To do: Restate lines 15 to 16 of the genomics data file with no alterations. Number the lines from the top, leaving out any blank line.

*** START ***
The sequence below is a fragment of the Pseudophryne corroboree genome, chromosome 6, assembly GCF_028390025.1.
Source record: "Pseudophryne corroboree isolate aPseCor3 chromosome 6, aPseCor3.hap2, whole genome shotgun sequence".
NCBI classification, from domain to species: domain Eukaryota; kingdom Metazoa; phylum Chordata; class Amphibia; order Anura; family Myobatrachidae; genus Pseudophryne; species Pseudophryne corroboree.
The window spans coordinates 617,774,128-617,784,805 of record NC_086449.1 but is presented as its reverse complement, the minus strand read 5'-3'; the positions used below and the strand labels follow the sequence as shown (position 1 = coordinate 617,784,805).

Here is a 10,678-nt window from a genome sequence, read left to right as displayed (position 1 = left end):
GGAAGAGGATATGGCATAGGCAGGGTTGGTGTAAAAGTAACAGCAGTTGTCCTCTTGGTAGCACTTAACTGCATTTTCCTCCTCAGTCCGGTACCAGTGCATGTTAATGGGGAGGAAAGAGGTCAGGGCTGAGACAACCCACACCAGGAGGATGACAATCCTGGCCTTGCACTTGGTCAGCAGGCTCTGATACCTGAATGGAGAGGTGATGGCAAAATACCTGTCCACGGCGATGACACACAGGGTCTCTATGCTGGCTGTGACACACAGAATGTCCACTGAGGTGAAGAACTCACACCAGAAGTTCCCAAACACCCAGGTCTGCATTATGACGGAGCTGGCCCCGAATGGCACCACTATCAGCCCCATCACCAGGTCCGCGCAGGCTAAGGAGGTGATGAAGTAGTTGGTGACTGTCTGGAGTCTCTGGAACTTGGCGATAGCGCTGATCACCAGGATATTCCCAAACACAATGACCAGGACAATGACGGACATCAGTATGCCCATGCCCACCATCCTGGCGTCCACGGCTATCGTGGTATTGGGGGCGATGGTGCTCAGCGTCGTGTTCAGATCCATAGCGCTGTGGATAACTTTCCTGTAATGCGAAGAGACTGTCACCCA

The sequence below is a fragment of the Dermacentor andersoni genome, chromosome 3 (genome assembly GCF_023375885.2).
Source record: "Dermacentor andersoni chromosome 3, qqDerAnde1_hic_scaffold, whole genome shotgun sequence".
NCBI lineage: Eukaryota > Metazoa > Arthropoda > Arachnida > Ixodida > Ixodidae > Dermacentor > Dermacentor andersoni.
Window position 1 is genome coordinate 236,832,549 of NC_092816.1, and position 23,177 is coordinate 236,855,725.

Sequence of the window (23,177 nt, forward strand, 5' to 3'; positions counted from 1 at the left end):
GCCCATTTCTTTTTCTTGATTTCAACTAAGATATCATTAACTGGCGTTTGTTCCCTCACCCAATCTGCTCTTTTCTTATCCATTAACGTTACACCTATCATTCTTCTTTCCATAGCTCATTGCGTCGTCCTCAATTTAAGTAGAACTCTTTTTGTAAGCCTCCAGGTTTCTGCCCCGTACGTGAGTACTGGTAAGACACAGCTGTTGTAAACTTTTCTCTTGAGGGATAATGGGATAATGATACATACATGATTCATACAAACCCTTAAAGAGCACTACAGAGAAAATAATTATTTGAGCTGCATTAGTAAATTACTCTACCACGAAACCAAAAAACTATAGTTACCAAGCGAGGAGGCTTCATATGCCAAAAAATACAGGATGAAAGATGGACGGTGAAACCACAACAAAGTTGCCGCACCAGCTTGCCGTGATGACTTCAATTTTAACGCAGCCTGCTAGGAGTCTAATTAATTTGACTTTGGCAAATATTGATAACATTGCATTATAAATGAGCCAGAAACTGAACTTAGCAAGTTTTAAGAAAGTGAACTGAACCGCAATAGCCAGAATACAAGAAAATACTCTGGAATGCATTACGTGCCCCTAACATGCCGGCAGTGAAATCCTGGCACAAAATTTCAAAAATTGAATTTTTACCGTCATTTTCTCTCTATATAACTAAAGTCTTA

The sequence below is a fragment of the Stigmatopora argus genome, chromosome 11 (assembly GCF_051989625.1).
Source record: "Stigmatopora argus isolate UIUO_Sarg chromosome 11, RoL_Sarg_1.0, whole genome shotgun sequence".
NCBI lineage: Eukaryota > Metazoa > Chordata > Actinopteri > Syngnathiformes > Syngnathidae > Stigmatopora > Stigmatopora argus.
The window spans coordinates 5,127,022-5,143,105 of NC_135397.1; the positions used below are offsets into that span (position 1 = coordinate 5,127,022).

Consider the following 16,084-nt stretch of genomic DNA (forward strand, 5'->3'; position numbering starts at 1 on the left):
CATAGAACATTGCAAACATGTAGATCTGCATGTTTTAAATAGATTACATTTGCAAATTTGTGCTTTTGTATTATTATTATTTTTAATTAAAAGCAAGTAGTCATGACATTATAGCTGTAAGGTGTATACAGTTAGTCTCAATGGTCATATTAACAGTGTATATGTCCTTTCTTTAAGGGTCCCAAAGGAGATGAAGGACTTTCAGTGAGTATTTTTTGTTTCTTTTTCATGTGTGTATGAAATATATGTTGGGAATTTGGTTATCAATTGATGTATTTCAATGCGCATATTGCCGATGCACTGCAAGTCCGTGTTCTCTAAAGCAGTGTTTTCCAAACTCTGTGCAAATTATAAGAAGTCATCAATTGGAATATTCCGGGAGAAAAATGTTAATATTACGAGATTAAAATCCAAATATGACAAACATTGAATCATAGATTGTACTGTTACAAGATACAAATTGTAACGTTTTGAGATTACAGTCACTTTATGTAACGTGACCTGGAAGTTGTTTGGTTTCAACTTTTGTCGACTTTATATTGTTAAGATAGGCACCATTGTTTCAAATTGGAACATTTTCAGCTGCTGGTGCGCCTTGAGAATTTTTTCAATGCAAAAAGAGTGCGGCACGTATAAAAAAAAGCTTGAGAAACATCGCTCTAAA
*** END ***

NCBI lineage: Eukaryota > Metazoa > Chordata > Actinopteri > Syngnathiformes > Syngnathidae > Stigmatopora > Stigmatopora argus.
The window spans coordinates 5,127,022-5,143,105 of NC_135397.1; the positions used below are offsets into that span (position 1 = coordinate 5,127,022).